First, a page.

Recognising what remains to be known

The mudflats of Harwood. Photo: ODT files
The mudflats of Harwood. Photo: ODT files
There are treasures still to be found. We should treasure them now.

Fifty years ago, in the early 1970s, Joni Mitchell’s environmental protest song, Big Yellow Taxi, was a worldwide hit. Subsequently covered by many others from Bob Dylan to Counting Crows, perhaps its most poignant line was "Don’t it always seem to go that you don’t know what you’ve got till it’s gone". In the case of biological extinctions, however, sometimes we don’t even know then.

In the 1930s the sea-grass (Zostera) beds that clothed intertidal mudflats on the Atlantic coasts of New York, New England and maritime Canada were devastated by disease. The sea grass disappeared from this vast area, surviving only in some brackish-water habitats. The animals that relied on sea grass — everything from crabs, sea urchins and marine snails to young fish — had to find other places to live and eat.

For one such snail, the sea-grass limpet Lottia alveus, however, there was nowhere to go. It lived only on the blades of sea grass growing on marine mudflats; it could not survive in brackish water, nor could it attach to nearby rocks or shells.

Lottia alveus became extinct. And no-one noticed for 60 years! The sea grass eventually came back, presumably re-populating the marine mudflats from the brackish refugia. But there were no sea-grass limpets. Everyone had assumed that the limpets living on clam shells and stones on the mudflats were the same species, but just looked a little different because they were attached to different surfaces. Surely, Lottia alveus was simply a form of the common tortoise limpet, Lottia testudinalis. But it wasn’t and the Atlantic sea-grass limpet is now gone forever.

Species of Notoacmea  that live on or near Zostera beds in New Zealand. A: Notoacmea scapha from...
Species of Notoacmea that live on or near Zostera beds in New Zealand. A: Notoacmea scapha from the blades of Zostera. B: Notoacmea scapha from cockle shells. C: Notoacmea rapida from under stones on mudflats. D: Notoacmea potae (the third mudflat species) from rocks and cockle shells on mudflats.
New Zealand has its own sea-grass limpet, Notoacmea scapha, which lives on our own Zostera. Zostera beds are easily seen at low tide in Otago Harbour; if you run your fingers along the sea-grass blades, you will soon find Notoacmea scapha clinging to it. In addition, there are Notoacmea limpets living nearby, on cockle shells, stones and intertidal reefs.

In light of the sad story of the American limpet, my laboratory decided to investigate whether Notoacmea scapha was a sea-grass specialist, or simply an opportunistic generalist, able to live on all sorts of surfaces. We used genetics to see whether limpets from sea grass were the same as those attached to shells, stones and rocks.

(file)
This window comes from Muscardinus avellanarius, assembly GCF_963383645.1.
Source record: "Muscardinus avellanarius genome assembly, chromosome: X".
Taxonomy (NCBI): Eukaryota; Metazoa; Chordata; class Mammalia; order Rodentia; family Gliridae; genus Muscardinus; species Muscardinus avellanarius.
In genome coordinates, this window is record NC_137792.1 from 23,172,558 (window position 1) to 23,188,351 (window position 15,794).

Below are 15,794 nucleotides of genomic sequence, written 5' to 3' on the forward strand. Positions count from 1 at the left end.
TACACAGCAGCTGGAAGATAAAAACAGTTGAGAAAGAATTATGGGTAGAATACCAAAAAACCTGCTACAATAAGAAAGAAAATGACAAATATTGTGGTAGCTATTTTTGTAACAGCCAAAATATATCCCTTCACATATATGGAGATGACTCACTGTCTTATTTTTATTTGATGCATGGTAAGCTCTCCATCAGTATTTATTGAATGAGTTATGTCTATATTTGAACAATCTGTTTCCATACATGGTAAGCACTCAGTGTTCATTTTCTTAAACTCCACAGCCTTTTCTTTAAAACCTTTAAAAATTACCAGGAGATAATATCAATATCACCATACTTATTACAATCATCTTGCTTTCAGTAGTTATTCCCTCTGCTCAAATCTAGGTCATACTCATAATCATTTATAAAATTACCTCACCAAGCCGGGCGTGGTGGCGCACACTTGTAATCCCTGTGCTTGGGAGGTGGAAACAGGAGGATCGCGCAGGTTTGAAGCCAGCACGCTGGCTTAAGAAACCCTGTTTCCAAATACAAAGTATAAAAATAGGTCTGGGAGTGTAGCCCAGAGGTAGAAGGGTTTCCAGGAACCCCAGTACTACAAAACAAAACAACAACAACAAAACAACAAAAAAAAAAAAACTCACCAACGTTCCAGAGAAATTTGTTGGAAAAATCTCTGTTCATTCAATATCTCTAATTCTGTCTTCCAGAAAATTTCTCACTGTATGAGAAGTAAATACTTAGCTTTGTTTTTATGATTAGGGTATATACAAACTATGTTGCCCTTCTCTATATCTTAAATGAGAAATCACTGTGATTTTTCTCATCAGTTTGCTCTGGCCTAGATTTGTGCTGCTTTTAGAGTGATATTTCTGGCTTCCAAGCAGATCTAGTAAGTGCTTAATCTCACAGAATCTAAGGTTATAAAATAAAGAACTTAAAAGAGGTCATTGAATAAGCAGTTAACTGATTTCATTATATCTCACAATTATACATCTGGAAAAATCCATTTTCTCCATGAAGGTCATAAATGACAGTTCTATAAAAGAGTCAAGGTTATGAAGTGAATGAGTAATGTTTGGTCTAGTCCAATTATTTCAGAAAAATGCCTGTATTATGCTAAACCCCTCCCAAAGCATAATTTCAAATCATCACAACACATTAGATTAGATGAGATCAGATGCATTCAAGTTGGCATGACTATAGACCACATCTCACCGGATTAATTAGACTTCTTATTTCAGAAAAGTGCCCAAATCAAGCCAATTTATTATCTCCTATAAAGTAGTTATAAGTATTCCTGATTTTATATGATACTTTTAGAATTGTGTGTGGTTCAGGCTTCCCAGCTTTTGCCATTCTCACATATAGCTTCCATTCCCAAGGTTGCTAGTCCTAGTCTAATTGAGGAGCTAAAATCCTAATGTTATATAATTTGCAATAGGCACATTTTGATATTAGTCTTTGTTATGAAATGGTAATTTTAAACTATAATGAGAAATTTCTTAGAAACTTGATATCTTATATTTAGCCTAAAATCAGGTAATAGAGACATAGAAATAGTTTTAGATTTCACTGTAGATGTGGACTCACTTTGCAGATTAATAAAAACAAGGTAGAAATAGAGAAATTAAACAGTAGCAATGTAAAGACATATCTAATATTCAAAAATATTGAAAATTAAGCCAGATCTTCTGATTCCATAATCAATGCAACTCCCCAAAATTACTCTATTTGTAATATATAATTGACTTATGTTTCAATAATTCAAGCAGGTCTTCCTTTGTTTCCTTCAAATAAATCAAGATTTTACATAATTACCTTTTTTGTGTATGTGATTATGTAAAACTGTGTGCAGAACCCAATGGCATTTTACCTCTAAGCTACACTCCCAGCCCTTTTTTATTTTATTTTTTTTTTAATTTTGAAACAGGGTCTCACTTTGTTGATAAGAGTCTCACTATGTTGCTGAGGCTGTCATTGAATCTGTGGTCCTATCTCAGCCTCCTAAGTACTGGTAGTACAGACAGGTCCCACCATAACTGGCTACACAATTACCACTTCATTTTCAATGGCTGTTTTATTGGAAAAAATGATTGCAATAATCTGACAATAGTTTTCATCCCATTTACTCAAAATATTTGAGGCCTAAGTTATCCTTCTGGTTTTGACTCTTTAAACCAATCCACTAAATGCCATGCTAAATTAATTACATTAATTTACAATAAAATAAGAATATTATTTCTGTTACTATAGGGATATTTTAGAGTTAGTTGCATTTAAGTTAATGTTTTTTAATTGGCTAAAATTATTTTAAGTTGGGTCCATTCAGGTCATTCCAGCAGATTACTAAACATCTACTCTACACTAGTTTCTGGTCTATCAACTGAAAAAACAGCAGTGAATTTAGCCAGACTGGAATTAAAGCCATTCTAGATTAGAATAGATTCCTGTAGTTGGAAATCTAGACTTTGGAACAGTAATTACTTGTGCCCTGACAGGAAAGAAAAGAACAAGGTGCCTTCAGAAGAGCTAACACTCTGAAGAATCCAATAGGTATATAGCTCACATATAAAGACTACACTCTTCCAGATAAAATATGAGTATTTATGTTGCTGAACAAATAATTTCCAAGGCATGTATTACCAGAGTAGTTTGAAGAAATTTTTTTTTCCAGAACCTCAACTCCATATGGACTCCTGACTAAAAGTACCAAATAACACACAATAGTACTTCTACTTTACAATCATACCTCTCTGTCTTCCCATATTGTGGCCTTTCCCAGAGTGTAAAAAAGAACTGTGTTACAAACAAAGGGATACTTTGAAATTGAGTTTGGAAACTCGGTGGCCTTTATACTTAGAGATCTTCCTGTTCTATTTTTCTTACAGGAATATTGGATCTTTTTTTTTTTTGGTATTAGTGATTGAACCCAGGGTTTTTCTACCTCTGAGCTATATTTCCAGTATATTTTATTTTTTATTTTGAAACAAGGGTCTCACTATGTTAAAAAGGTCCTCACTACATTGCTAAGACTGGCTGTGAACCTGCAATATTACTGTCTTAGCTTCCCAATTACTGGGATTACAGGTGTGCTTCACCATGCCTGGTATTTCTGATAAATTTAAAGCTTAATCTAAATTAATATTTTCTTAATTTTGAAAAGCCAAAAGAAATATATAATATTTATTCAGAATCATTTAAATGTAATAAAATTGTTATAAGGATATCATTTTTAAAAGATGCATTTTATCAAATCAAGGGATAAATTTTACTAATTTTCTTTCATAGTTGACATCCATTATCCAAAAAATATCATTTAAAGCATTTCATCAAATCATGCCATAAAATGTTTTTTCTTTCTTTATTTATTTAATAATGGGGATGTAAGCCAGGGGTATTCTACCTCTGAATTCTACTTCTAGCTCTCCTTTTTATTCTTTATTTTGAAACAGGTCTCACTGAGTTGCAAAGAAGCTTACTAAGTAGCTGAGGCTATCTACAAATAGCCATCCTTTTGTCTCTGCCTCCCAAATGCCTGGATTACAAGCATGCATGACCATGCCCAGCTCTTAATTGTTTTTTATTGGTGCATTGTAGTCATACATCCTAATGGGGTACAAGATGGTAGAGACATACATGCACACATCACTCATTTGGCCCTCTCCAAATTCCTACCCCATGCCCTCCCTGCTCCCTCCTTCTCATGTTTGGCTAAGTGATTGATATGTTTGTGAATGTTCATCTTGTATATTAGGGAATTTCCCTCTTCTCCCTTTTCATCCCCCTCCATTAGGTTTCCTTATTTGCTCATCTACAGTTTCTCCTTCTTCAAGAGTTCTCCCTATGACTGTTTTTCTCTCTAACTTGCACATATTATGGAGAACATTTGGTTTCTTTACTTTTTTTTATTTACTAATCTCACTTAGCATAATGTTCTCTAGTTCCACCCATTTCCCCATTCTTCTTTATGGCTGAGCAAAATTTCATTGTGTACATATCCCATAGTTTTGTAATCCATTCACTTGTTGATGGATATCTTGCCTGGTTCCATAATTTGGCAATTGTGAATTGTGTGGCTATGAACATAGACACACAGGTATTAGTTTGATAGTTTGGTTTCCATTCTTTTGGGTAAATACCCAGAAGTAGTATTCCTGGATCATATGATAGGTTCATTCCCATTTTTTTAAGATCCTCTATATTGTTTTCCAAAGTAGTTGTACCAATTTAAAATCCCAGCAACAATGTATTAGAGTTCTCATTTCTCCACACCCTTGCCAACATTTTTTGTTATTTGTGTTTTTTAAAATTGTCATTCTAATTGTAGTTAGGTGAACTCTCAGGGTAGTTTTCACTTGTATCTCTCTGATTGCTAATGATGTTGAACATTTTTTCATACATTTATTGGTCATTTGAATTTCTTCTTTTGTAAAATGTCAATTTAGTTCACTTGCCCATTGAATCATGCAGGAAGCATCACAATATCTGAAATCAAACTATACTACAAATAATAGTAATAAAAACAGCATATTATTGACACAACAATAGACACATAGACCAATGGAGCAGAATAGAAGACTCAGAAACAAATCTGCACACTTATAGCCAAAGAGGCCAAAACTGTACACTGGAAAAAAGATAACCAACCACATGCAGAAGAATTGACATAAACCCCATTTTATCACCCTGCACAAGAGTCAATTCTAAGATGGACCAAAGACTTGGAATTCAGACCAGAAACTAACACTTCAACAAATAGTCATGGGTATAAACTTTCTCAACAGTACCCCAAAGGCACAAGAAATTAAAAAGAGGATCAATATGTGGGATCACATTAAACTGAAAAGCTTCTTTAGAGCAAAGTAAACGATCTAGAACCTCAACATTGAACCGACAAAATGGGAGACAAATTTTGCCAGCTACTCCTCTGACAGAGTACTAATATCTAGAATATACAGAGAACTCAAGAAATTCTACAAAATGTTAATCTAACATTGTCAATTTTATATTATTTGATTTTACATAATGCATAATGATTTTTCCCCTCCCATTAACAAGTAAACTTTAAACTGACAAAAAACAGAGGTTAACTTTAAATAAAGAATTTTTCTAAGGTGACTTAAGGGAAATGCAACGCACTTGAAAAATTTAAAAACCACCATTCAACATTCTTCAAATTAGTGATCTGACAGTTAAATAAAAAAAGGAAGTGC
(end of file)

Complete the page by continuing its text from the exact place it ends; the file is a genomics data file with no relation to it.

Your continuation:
As seems often to be the case, the answer turned out to be quite complicated. Notoacmea scapha is not confined to sea grass: it is perfectly happy attached to cockles and small stones, although shells from sea grass look very different from those living on other substrates. This finding is especially good news because disease has, on occasion, hit our own Zostera beds, greatly reducing their coverage, albeit not as catastrophically as in North America. We can be reassured that any future dieback of Zostera is unlikely to lead to the extermination of our sea-grass limpet, which would survive on shells and stones.

But surprisingly, the limpets on the shells and stones were not all one species! Some of them were not Notoacmea scapha. In fact, there were two further species, with shells almost identical to those of Notoacmea scapha from stones and cockle shells. Bizarrely, these two species, both previously unrecognised by scientists, never live on sea grass.

One of these new species, which we christened Notoacmea rapida, behaves quite distinctively from all its relatives. It lives under rocks sitting on the mud or other rocks on sheltered shores. If you turn over one of these rocks, it immediately and quickly crawls away from the light, looking to hide back under its home rock. I recall finding the first one I collected from a discarded brick underneath the Auckland Harbour Bridge, not exactly a pristine site! I thought at the time, ‘this one is different; I haven’t seen that sort of speed from a snail before’. So far as I know, this is the first molluscan species to be discovered by noticing a difference in behaviour.

One of the tragedies of the current extinction crisis is that Joni Mitchell’s words are all too true. Even among well-known groups such as birds, we are still finding new species. Our lizards, insects, snails, plants, indeed almost any sort of living organism you care to name, are replete with unrecognised species. We are in a race to discover and save these species before they become extinct. Some are even on our very doorstep.

 - Hamish G. Spencer is sesquicentennial distinguished professor in the department of zoology at the University of Otago.


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